What are key areas to include in your dashboard? I’ve already identified several possible categories to include, and this can be variable depending on the nature of your business. If you are a solopreneur, you might not need to use the Operations/HR category, for example. It can be helpful to work with a business advisor or consultant to develop your dashboard as these professionals provide objectivity and other perspectives that can be hard for a business owner to achieve. Within each category you will choose the elements that you feel are important to monitor. Take some time to look at your business strategically. This is how you will determine what the key categories are. From there you’ll drill down into more specific items to monitor. You can see that this means you are evaluating and analyzing your business – a mindset that you want as an active part of your business.

What specific items would you monitor in each category? I’ll make suggestions here, and you are not limited to these. You may have others that have more meaning and greater impact on your business and so those are the ones you should use. Again, this gets back to thinking strategically.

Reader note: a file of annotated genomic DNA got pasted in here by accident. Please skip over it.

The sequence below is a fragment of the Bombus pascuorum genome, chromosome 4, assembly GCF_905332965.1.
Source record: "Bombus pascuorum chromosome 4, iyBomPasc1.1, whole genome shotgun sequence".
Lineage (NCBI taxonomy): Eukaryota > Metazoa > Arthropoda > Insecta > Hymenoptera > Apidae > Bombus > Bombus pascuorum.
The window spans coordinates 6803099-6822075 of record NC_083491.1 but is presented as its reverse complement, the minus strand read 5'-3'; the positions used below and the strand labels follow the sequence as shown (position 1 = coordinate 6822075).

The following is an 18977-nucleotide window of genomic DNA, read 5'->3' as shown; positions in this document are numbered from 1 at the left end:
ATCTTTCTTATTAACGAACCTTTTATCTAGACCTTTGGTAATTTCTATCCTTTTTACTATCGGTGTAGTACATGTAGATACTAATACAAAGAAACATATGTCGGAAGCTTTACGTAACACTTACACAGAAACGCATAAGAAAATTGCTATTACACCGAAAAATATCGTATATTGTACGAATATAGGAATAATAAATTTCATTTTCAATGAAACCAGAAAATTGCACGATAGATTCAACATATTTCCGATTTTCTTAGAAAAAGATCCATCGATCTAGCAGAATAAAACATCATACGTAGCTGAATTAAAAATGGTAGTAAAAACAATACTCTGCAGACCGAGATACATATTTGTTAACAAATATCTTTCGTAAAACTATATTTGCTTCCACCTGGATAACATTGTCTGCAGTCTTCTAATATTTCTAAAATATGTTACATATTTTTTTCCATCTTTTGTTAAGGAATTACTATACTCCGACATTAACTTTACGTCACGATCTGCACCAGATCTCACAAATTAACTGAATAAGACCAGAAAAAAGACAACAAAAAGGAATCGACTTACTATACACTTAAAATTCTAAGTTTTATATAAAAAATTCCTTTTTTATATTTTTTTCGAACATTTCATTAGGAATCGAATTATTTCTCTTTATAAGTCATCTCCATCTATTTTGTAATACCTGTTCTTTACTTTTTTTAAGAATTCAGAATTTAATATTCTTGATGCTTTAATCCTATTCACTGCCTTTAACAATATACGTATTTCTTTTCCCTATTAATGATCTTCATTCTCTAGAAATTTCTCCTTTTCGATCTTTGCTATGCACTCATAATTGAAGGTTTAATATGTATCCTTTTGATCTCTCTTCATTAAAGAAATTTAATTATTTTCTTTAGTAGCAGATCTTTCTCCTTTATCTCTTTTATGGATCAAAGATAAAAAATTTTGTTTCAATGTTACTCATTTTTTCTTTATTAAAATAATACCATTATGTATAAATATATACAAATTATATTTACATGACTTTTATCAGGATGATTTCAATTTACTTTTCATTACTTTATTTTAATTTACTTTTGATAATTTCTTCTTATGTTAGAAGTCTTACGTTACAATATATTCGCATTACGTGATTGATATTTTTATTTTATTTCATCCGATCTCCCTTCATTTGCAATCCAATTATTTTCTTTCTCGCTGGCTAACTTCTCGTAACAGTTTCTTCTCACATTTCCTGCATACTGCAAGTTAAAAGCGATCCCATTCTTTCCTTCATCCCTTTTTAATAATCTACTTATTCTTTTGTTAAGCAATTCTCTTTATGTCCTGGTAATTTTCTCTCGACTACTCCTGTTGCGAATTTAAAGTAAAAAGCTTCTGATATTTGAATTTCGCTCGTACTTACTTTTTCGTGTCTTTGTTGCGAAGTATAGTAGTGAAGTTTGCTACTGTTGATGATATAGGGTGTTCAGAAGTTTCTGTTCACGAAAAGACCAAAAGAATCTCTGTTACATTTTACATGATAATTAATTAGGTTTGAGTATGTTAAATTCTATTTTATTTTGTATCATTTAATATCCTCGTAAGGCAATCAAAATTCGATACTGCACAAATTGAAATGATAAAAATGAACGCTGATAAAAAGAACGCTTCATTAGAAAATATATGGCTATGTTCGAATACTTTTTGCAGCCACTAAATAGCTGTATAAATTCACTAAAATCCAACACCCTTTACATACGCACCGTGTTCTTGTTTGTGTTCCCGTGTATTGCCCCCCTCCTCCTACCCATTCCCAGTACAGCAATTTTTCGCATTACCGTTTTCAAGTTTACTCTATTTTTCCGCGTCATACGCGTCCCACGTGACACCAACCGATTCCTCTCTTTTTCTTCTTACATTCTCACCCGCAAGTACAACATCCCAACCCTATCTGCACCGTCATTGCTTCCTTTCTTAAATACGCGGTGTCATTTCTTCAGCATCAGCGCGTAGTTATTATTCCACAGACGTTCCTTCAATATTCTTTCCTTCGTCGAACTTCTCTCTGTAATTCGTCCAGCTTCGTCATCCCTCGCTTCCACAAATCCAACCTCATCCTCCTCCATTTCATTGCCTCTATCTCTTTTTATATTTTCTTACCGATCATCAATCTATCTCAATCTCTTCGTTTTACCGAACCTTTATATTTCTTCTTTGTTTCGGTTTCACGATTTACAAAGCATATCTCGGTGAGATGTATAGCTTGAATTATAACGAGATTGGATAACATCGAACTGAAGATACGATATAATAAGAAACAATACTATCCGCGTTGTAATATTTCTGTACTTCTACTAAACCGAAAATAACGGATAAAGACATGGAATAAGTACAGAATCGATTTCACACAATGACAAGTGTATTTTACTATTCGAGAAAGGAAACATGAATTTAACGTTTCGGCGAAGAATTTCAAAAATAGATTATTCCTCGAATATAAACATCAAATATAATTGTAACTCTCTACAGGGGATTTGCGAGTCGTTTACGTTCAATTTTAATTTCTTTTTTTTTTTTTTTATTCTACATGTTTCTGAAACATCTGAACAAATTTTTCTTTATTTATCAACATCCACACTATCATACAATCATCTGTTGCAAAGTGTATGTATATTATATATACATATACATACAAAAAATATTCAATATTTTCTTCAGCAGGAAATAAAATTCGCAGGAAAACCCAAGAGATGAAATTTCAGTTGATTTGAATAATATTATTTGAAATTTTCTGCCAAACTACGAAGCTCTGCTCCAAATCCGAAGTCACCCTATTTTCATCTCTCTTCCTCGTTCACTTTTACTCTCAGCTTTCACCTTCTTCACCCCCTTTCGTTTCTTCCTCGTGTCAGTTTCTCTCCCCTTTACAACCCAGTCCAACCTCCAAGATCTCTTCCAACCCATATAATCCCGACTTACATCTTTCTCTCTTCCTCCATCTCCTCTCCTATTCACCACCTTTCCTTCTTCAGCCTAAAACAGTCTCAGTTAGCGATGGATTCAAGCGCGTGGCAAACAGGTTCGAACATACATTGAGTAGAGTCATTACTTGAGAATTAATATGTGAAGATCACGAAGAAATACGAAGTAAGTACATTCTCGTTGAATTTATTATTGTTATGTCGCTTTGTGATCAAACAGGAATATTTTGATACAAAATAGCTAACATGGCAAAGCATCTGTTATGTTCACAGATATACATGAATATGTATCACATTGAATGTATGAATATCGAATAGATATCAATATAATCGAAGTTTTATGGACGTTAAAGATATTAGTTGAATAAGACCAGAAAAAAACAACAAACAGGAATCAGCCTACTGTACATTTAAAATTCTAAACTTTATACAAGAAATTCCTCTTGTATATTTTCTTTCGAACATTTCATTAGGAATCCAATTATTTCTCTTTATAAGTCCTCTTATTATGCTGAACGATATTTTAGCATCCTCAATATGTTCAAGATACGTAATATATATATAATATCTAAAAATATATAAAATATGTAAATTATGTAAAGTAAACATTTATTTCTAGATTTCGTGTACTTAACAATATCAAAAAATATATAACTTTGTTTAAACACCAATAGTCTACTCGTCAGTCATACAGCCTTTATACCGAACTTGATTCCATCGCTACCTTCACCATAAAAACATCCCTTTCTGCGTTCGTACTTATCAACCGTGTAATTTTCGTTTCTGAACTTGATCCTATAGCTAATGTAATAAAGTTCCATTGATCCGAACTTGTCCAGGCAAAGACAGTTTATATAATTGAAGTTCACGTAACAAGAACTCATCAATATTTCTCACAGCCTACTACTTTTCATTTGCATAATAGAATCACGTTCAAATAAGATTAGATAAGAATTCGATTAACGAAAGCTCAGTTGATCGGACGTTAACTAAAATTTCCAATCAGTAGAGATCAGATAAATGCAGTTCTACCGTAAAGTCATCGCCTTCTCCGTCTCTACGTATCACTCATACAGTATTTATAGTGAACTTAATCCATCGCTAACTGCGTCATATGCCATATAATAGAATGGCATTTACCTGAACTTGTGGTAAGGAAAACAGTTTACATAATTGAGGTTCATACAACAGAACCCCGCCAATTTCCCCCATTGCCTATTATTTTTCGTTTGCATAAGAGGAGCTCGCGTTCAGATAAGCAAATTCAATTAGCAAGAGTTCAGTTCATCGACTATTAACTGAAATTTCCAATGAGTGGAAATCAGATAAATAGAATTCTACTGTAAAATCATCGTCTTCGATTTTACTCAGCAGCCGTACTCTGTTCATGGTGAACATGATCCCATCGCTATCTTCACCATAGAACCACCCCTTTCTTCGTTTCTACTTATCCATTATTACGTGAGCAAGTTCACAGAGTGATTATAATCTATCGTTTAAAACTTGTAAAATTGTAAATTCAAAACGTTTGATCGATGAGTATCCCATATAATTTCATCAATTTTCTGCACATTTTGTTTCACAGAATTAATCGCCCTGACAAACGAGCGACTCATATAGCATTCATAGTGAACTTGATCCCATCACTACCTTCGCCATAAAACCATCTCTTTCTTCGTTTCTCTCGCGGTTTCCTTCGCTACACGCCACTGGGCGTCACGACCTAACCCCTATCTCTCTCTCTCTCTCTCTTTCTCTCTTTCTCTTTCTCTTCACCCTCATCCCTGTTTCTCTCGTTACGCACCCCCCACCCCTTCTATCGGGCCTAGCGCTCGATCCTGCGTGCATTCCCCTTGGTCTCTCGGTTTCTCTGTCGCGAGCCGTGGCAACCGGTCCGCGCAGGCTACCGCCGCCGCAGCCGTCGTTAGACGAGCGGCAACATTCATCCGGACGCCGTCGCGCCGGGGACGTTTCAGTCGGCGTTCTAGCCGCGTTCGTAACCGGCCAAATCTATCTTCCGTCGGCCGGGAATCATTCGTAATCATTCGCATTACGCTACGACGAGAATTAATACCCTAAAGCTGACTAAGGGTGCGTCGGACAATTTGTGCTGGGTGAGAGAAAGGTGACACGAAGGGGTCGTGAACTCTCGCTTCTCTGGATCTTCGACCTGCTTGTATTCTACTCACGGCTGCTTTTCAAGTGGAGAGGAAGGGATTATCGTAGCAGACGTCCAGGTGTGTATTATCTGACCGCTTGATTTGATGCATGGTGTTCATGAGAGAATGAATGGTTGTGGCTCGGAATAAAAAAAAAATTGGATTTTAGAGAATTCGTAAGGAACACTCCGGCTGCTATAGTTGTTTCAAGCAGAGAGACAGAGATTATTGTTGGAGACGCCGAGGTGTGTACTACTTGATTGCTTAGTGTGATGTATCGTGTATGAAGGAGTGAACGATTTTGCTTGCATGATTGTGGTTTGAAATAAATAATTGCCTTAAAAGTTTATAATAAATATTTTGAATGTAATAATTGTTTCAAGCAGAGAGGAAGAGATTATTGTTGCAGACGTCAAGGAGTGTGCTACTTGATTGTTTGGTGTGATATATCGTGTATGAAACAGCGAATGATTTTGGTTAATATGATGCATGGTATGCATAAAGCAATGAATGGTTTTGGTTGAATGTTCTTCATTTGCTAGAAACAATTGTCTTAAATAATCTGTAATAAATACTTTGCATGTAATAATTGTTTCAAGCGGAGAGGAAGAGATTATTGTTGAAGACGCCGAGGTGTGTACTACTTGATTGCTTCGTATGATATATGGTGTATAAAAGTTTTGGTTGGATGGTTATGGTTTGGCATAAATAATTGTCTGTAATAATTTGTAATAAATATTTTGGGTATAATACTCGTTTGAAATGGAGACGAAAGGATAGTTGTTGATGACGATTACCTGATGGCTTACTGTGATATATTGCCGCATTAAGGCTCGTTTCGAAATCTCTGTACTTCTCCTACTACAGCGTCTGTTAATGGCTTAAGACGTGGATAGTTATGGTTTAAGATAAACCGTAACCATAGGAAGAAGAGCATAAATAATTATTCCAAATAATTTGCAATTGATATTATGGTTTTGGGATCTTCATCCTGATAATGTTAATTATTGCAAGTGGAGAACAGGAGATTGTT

Marketing – What do you use as marketing tools to build your customer base? What do you use as tools to maintain your customer base? Total marketing cost?
Website analytics – search engine rank, number of unique visitors, amount of time visitors spend on your site, blog subscribers
Social media – for each channel that you use you might track friends, likes, followers, connections etc.; you would also want to include a measure of engagement such as post feedback, tweets, comments etc.; you might include a measure of the time you spend interacting on social media; advertising using social media channels (Facebook ads for example)
Print advertising – dollars spent; contacts from print advertising
Newsletter – number of subscribers; number of unsubscribes

Sales – Where is your income coming from? What offerings are strong and which are weak? Is your sales funnel effective?